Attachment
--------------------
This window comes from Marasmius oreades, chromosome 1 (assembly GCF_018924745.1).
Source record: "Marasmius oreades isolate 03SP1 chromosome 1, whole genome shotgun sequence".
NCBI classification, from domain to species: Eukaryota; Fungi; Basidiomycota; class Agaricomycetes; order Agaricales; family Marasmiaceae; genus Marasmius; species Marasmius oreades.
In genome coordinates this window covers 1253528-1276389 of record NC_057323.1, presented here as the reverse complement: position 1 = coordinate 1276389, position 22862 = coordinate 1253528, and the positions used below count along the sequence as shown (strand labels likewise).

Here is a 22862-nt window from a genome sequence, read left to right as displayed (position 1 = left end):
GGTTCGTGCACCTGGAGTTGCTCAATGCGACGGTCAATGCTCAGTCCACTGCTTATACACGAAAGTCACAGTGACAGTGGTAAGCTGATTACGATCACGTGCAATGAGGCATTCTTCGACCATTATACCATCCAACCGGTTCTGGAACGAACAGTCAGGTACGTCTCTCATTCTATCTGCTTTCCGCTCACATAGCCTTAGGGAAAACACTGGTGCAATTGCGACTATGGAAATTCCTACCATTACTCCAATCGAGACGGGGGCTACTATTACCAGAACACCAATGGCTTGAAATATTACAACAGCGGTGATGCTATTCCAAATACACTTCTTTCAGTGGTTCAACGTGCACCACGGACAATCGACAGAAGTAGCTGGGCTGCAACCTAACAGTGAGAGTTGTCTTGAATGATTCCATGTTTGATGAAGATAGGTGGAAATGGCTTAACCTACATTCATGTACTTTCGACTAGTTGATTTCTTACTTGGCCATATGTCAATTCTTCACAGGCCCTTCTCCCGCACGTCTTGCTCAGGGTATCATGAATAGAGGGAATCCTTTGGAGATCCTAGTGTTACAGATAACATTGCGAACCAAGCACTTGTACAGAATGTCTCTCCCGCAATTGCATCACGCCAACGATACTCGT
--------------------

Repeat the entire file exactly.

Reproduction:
This window comes from Marasmius oreades, chromosome 1 (assembly GCF_018924745.1).
Source record: "Marasmius oreades isolate 03SP1 chromosome 1, whole genome shotgun sequence".
NCBI classification, from domain to species: Eukaryota; Fungi; Basidiomycota; class Agaricomycetes; order Agaricales; family Marasmiaceae; genus Marasmius; species Marasmius oreades.
In genome coordinates this window covers 1253528-1276389 of record NC_057323.1, presented here as the reverse complement: position 1 = coordinate 1276389, position 22862 = coordinate 1253528, and the positions used below count along the sequence as shown (strand labels likewise).

Here is a 22862-nt window from a genome sequence, read left to right as displayed (position 1 = left end):
GGTTCGTGCACCTGGAGTTGCTCAATGCGACGGTCAATGCTCAGTCCACTGCTTATACACGAAAGTCACAGTGACAGTGGTAAGCTGATTACGATCACGTGCAATGAGGCATTCTTCGACCATTATACCATCCAACCGGTTCTGGAACGAACAGTCAGGTACGTCTCTCATTCTATCTGCTTTCCGCTCACATAGCCTTAGGGAAAACACTGGTGCAATTGCGACTATGGAAATTCCTACCATTACTCCAATCGAGACGGGGGCTACTATTACCAGAACACCAATGGCTTGAAATATTACAACAGCGGTGATGCTATTCCAAATACACTTCTTTCAGTGGTTCAACGTGCACCACGGACAATCGACAGAAGTAGCTGGGCTGCAACCTAACAGTGAGAGTTGTCTTGAATGATTCCATGTTTGATGAAGATAGGTGGAAATGGCTTAACCTACATTCATGTACTTTCGACTAGTTGATTTCTTACTTGGCCATATGTCAATTCTTCACAGGCCCTTCTCCCGCACGTCTTGCTCAGGGTATCATGAATAGAGGGAATCCTTTGGAGATCCTAGTGTTACAGATAACATTGCGAACCAAGCACTTGTACAGAATGTCTCTCCCGCAATTGCATCACGCCAACGATACTCGT